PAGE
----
Those having skill in the art will recognize that the state of the art has progressed to the point where there is little distinction left between hardware and software implementations of aspects of systems; the use of hardware or software is generally (but not always, in that in certain contexts the choice between hardware and software can become significant) a design choice representing cost vs. efficiency tradeoffs. Those having skill in the art will appreciate that there are various vehicles by which processes and/or systems and/or other technologies described herein can be effected (e.g., hardware, software, and/or firmware), and that the preferred vehicle will vary with the context in which the processes and/or systems and/or other technologies are deployed. For example, if an implementer determines that speed and accuracy are paramount, the implementer may opt for a mainly hardware and/or firmware vehicle; alternatively, if flexibility is paramount, the implementer may opt for a mainly software implementation; or, yet again alternatively, the implementer may opt for some combination of hardware, software, and/or firmware. Hence, there are several possible vehicles by which the processes and/or devices and/or other technologies described herein may be effected, none of which is inherently superior to the other in that any vehicle to be utilized is a choice dependent upon the context in which the vehicle will be deployed and the specific concerns (e.g., speed, flexibility, or predictability) of the implementer, any of which may vary. Those skilled in the art will recognize that optical aspects of implementations will typically employ optically-oriented hardware, software, and or firmware.

The foregoing detailed description has set forth various embodiments of the devices and/or processes via the use of block diagrams, flowcharts, and/or examples. Insofar as such block diagrams, flowcharts, and/or examples contain one or more functions and/or operations, it will be understood by those within the art that each function and/or operation within such block diagrams, flowcharts, or examples can be implemented, individually and/or collectively, by a wide range of hardware, software, firmware, or virtually any combination thereof. In one embodiment, several portions of the subject matter described herein may be implemented via Application Specific Integrated Circuits (ASICs), Field Programmable Gate Arrays (FPGAs), digital signal processors (DSPs), or other integrated formats. However, those skilled in the art will recognize that some aspects of the embodiments disclosed herein, in whole or in part, can be equivalently implemented in integrated circuits, as one or more computer programs running on one or more computers (e.g., as one or more programs running on one or more computer systems), as one or more programs running on one or more processors (e.g., as one or more programs running on one or more microprocessors), as firmware, or as virtually any combination thereof, and that designing the circuitry and/or writing the code for the software and or firmware would be well within the skill of one of skill in the art in light of this disclosure. In addition, those skilled in the art will appreciate that the mechanisms of the subject matter described herein are capable of being distributed as a program product in a variety of forms, and that an illustrative embodiment of the subject matter described herein applies regardless of the particular type of signal bearing medium used to actually carry out the distribution. Examples of a signal bearing medium include, but are not limited to, the following: a recordable type medium such as a floppy disk, a hard disk drive, a Compact Disc (CD), a Digital Video Disk (DVD), a digital tape, a computer memory, etc.; and a transmission type medium such as a digital and/or an analog communication medium (e.g., a fiber optic cable, a waveguide, a wired communications link, a wireless communication link, etc.).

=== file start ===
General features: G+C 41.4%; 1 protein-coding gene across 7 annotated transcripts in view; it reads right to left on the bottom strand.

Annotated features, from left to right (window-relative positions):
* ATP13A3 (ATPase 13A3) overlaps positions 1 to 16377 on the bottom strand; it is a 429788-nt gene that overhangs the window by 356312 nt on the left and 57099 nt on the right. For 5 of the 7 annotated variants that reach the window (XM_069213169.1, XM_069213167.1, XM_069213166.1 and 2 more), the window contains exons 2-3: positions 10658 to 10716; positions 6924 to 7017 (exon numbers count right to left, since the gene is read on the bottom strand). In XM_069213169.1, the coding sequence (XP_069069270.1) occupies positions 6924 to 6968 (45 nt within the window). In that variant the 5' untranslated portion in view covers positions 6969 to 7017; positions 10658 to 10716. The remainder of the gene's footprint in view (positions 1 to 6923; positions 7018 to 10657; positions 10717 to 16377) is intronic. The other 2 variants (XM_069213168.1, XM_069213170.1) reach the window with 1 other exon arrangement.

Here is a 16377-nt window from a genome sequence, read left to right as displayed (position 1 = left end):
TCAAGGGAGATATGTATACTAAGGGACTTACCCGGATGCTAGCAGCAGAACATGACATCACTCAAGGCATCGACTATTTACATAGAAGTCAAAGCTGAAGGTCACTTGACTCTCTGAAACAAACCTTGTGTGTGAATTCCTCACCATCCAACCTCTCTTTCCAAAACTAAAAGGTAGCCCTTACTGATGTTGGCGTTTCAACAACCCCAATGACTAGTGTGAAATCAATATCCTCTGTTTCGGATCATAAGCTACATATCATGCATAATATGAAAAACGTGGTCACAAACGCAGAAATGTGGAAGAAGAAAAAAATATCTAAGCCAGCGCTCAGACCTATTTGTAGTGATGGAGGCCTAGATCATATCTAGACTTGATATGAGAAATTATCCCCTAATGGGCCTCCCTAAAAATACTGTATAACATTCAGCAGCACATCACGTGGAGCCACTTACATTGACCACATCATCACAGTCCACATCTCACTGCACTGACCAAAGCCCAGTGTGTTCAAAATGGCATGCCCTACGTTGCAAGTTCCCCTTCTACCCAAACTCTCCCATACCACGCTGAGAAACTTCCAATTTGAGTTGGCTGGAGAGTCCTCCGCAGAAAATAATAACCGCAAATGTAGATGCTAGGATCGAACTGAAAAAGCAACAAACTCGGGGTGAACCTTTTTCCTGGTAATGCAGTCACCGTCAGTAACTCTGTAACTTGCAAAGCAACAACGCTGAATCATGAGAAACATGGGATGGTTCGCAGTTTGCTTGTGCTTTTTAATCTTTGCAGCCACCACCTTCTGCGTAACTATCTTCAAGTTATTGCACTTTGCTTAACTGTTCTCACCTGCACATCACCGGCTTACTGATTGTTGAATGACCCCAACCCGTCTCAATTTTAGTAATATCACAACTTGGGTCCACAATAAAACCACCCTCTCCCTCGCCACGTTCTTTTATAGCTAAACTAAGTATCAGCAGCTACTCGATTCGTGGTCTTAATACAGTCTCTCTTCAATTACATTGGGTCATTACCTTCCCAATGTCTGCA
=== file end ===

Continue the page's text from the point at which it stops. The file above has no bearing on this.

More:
While particular aspects of the present subject matter described herein have been shown and described, it will be apparent to those skilled in the art that, based upon the teachings herein, changes and modifications may be made without departing from this subject matter described herein and its broader aspects and, therefore, the appended claims are to encompass within their scope all such changes and modifications as are within the true spirit and scope of this subject matter described herein.

While various aspects and embodiments have been disclosed herein, other aspects and embodiments will be apparent to those skilled in the art. The various aspects and embodiments disclosed herein are for purposes of illustration and are not intended to be limiting, with the true scope and spirit being indicated by the following claims.